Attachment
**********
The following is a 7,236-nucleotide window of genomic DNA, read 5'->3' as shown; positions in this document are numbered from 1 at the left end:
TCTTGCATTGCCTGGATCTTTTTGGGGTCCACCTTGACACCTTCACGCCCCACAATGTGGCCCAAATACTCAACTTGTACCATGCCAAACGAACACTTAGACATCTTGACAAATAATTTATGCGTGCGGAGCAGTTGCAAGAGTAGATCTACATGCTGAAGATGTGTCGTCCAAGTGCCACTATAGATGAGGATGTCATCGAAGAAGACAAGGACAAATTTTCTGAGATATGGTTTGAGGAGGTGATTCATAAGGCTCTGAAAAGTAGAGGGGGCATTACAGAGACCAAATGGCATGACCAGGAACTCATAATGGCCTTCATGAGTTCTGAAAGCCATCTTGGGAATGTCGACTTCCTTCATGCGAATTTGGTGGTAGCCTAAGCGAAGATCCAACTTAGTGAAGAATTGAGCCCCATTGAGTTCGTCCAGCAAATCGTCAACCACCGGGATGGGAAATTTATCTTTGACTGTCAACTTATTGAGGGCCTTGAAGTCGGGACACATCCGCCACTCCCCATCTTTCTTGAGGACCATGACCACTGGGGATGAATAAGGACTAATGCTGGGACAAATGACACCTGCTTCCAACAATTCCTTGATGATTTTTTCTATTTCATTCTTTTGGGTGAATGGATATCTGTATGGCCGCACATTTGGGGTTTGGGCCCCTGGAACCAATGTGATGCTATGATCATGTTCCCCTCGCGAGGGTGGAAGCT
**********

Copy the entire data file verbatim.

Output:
The following is a 7,236-nucleotide window of genomic DNA, read 5'->3' as shown; positions in this document are numbered from 1 at the left end:
TCTTGCATTGCCTGGATCTTTTTGGGGTCCACCTTGACACCTTCACGCCCCACAATGTGGCCCAAATACTCAACTTGTACCATGCCAAACGAACACTTAGACATCTTGACAAATAATTTATGCGTGCGGAGCAGTTGCAAGAGTAGATCTACATGCTGAAGATGTGTCGTCCAAGTGCCACTATAGATGAGGATGTCATCGAAGAAGACAAGGACAAATTTTCTGAGATATGGTTTGAGGAGGTGATTCATAAGGCTCTGAAAAGTAGAGGGGGCATTACAGAGACCAAATGGCATGACCAGGAACTCATAATGGCCTTCATGAGTTCTGAAAGCCATCTTGGGAATGTCGACTTCCTTCATGCGAATTTGGTGGTAGCCTAAGCGAAGATCCAACTTAGTGAAGAATTGAGCCCCATTGAGTTCGTCCAGCAAATCGTCAACCACCGGGATGGGAAATTTATCTTTGACTGTCAACTTATTGAGGGCCTTGAAGTCGGGACACATCCGCCACTCCCCATCTTTCTTGAGGACCATGACCACTGGGGATGAATAAGGACTAATGCTGGGACAAATGACACCTGCTTCCAACAATTCCTTGATGATTTTTTCTATTTCATTCTTTTGGGTGAATGGATATCTGTATGGCCGCACATTTGGGGTTTGGGCCCCTGGAACCAATGTGATGCTATGATCATGTTCCCCTCGCGAGGGTGGAAGCT